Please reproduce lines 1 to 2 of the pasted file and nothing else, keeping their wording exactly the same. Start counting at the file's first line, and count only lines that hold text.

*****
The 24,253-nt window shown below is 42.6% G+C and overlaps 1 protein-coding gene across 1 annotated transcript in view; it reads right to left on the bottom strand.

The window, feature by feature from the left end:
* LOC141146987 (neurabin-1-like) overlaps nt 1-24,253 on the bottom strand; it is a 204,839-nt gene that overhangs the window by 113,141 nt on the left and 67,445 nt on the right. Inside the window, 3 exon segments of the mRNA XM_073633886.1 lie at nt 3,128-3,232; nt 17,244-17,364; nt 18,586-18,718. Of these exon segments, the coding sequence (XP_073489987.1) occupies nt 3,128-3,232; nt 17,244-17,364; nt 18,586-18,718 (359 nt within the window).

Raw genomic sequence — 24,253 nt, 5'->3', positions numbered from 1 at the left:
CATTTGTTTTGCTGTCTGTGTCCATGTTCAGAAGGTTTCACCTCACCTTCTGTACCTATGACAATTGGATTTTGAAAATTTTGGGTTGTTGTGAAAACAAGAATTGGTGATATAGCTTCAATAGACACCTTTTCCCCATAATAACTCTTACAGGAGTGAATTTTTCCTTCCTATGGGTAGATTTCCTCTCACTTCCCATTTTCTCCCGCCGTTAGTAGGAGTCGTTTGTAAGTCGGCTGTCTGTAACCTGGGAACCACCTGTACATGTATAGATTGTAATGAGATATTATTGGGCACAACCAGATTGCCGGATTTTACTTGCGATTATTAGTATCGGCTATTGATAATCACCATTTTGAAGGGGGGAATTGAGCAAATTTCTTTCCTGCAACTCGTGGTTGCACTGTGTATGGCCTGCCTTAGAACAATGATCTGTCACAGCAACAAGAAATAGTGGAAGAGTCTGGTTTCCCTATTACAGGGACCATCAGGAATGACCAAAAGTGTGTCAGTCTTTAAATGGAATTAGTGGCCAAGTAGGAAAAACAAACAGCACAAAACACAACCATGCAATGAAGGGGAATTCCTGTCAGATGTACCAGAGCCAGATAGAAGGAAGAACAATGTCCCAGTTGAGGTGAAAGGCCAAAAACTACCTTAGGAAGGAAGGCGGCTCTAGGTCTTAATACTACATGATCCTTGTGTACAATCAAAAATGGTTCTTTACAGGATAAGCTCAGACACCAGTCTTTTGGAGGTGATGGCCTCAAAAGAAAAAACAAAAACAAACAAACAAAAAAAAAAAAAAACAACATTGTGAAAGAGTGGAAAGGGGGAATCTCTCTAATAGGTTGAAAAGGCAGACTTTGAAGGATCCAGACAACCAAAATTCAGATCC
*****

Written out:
The 24,253-nt window shown below is 42.6% G+C and overlaps 1 protein-coding gene across 1 annotated transcript in view; it reads right to left on the bottom strand.

The window, feature by feature from the left end: